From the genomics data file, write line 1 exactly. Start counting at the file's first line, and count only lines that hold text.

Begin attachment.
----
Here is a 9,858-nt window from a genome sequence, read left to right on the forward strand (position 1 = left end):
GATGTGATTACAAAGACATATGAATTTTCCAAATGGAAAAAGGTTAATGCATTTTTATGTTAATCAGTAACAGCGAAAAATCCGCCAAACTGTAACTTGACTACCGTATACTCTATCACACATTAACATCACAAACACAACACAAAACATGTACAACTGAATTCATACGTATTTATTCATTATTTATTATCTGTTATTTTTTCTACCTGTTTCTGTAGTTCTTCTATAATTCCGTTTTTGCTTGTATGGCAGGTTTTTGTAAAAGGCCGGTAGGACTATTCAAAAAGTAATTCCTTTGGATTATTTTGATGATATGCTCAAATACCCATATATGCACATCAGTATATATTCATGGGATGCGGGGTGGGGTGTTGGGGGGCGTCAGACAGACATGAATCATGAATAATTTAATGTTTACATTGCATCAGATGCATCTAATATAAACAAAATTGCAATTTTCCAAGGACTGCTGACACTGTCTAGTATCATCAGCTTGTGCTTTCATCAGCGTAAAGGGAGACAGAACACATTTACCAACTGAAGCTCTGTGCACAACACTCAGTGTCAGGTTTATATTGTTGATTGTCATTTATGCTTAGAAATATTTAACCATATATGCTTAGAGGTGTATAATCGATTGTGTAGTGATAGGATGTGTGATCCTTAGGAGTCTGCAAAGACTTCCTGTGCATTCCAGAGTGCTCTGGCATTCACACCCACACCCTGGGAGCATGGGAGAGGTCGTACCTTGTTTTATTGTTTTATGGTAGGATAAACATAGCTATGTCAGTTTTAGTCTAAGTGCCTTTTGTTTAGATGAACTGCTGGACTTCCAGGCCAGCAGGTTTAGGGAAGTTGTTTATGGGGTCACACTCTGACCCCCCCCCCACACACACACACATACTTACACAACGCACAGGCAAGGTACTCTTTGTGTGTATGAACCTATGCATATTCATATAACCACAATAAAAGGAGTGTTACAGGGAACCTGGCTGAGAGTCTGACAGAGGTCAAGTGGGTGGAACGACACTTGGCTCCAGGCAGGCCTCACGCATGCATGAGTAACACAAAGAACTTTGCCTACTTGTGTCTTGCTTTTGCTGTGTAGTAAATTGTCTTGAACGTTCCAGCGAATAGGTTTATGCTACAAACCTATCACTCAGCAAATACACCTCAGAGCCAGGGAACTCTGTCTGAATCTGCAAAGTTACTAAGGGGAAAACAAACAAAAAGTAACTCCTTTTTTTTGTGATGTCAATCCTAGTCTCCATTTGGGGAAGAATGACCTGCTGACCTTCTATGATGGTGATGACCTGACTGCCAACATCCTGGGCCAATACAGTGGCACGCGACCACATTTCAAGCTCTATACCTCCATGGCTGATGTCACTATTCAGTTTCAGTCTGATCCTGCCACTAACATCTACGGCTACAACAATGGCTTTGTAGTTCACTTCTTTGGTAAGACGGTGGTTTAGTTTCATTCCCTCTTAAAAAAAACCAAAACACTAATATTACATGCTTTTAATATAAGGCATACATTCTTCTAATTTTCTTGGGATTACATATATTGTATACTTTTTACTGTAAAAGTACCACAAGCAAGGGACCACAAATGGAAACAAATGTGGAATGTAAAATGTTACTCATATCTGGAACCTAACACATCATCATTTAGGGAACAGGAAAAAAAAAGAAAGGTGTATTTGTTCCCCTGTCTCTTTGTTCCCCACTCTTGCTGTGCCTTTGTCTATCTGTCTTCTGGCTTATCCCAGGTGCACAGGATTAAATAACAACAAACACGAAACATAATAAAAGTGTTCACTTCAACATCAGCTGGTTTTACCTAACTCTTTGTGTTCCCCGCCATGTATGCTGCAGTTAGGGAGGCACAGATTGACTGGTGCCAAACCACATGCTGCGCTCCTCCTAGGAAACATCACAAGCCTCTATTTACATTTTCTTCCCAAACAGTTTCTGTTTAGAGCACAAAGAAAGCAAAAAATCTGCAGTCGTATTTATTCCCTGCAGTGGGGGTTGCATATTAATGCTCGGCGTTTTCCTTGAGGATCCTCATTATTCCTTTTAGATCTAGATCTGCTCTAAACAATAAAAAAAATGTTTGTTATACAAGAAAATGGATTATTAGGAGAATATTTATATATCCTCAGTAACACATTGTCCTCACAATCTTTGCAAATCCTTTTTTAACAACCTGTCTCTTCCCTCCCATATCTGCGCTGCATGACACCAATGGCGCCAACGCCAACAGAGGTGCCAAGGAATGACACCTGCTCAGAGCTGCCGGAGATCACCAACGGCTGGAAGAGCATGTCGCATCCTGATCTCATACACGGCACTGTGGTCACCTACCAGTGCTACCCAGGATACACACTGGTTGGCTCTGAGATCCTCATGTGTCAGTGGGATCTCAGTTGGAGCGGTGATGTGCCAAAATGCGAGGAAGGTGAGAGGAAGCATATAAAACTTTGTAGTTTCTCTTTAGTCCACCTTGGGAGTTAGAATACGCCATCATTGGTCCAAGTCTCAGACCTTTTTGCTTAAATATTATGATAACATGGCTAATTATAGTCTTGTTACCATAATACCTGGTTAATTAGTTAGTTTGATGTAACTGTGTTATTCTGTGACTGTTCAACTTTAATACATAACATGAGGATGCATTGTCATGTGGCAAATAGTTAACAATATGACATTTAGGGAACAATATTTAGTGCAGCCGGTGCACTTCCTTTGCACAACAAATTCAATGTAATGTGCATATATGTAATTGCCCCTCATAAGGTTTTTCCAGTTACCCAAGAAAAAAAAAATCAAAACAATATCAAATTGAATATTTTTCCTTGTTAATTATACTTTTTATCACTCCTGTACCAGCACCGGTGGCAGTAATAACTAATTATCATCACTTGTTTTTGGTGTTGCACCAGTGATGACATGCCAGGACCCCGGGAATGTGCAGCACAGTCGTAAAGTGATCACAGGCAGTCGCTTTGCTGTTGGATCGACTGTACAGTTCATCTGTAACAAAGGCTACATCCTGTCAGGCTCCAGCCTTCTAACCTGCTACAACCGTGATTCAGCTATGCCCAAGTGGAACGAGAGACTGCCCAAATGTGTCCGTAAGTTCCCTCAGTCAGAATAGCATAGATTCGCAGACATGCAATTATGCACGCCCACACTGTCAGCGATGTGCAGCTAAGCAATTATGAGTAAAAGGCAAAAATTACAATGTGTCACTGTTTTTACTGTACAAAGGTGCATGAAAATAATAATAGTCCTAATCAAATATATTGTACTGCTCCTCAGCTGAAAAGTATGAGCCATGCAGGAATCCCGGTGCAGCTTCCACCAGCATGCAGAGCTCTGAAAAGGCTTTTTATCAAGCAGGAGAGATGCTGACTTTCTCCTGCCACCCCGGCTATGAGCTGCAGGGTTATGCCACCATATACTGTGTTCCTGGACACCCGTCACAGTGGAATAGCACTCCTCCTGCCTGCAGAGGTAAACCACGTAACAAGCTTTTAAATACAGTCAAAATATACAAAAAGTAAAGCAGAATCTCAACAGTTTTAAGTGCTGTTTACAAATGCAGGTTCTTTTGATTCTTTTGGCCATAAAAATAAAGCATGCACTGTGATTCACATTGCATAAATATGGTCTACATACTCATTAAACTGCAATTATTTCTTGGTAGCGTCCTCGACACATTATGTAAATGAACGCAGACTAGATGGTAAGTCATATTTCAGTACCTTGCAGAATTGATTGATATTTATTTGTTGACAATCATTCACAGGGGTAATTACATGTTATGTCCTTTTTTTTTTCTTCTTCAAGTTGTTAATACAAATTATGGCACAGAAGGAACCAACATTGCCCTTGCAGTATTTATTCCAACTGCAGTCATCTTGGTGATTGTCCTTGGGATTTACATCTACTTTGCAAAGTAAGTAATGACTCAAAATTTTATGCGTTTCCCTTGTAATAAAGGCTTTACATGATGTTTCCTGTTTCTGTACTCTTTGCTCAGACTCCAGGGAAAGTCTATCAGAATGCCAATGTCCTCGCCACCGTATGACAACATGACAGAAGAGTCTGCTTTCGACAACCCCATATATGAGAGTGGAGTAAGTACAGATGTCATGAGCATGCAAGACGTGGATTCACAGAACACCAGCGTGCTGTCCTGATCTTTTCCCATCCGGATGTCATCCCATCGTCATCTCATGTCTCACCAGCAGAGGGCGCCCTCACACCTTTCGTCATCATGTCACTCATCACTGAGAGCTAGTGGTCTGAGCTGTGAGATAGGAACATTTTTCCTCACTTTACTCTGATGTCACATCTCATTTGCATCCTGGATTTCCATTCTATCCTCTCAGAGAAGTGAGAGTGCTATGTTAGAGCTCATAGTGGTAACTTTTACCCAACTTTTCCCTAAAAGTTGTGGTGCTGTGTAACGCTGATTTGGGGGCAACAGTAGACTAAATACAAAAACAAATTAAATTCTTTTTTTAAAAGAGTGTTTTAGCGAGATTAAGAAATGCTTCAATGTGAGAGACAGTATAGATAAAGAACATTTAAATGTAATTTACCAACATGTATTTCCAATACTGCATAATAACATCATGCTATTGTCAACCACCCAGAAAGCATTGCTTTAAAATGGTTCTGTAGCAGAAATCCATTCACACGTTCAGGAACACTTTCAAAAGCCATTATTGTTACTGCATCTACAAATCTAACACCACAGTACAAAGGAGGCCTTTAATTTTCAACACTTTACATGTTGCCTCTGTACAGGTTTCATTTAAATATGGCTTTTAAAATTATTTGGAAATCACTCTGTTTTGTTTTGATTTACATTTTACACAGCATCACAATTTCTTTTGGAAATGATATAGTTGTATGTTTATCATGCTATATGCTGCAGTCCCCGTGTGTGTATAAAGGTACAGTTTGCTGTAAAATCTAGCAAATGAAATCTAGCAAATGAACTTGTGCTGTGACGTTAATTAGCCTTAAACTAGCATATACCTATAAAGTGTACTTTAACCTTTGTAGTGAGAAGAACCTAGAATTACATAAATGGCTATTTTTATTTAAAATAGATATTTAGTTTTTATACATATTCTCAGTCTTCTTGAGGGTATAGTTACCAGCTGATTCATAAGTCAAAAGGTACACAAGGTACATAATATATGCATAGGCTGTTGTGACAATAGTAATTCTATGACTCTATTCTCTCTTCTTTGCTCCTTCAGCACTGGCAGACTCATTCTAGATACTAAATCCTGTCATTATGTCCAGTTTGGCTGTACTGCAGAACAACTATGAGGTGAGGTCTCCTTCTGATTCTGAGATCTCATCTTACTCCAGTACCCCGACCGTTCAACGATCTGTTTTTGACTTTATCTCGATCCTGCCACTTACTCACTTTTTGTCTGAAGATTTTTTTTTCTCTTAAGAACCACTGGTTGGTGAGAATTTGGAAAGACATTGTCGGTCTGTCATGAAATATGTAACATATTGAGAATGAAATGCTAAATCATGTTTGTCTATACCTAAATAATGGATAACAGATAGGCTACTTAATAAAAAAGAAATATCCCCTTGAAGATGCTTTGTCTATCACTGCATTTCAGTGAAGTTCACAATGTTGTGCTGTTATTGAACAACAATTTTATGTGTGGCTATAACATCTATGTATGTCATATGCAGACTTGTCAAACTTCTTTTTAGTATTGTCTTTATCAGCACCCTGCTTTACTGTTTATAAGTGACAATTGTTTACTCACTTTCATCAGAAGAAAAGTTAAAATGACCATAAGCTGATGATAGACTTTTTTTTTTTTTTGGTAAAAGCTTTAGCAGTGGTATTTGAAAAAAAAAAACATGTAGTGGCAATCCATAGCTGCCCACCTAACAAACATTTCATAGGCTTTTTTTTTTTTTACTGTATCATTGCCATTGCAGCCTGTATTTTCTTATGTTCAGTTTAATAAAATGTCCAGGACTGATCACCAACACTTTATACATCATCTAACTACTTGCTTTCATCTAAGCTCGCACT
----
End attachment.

Here is a 9,858-nt window from a genome sequence, read left to right on the forward strand (position 1 = left end):